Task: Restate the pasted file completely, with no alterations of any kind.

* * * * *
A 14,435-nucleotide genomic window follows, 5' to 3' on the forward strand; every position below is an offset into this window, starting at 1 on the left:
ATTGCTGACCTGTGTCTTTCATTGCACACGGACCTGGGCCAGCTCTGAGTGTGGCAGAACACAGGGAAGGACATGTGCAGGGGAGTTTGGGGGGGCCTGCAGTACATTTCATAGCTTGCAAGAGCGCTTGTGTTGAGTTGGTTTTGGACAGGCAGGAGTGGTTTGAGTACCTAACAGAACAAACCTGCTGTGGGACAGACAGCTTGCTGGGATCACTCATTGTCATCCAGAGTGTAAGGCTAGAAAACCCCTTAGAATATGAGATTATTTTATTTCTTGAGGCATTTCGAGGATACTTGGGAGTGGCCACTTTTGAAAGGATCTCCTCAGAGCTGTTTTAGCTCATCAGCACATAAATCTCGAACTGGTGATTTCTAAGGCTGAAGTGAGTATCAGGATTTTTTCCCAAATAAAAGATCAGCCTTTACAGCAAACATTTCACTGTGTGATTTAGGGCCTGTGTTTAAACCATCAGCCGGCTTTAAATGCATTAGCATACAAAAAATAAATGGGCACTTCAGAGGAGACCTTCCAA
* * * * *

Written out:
A 14,435-nucleotide genomic window follows, 5' to 3' on the forward strand; every position below is an offset into this window, starting at 1 on the left:
ATTGCTGACCTGTGTCTTTCATTGCACACGGACCTGGGCCAGCTCTGAGTGTGGCAGAACACAGGGAAGGACATGTGCAGGGGAGTTTGGGGGGGCCTGCAGTACATTTCATAGCTTGCAAGAGCGCTTGTGTTGAGTTGGTTTTGGACAGGCAGGAGTGGTTTGAGTACCTAACAGAACAAACCTGCTGTGGGACAGACAGCTTGCTGGGATCACTCATTGTCATCCAGAGTGTAAGGCTAGAAAACCCCTTAGAATATGAGATTATTTTATTTCTTGAGGCATTTCGAGGATACTTGGGAGTGGCCACTTTTGAAAGGATCTCCTCAGAGCTGTTTTAGCTCATCAGCACATAAATCTCGAACTGGTGATTTCTAAGGCTGAAGTGAGTATCAGGATTTTTTCCCAAATAAAAGATCAGCCTTTACAGCAAACATTTCACTGTGTGATTTAGGGCCTGTGTTTAAACCATCAGCCGGCTTTAAATGCATTAGCATACAAAAAATAAATGGGCACTTCAGAGGAGACCTTCCAA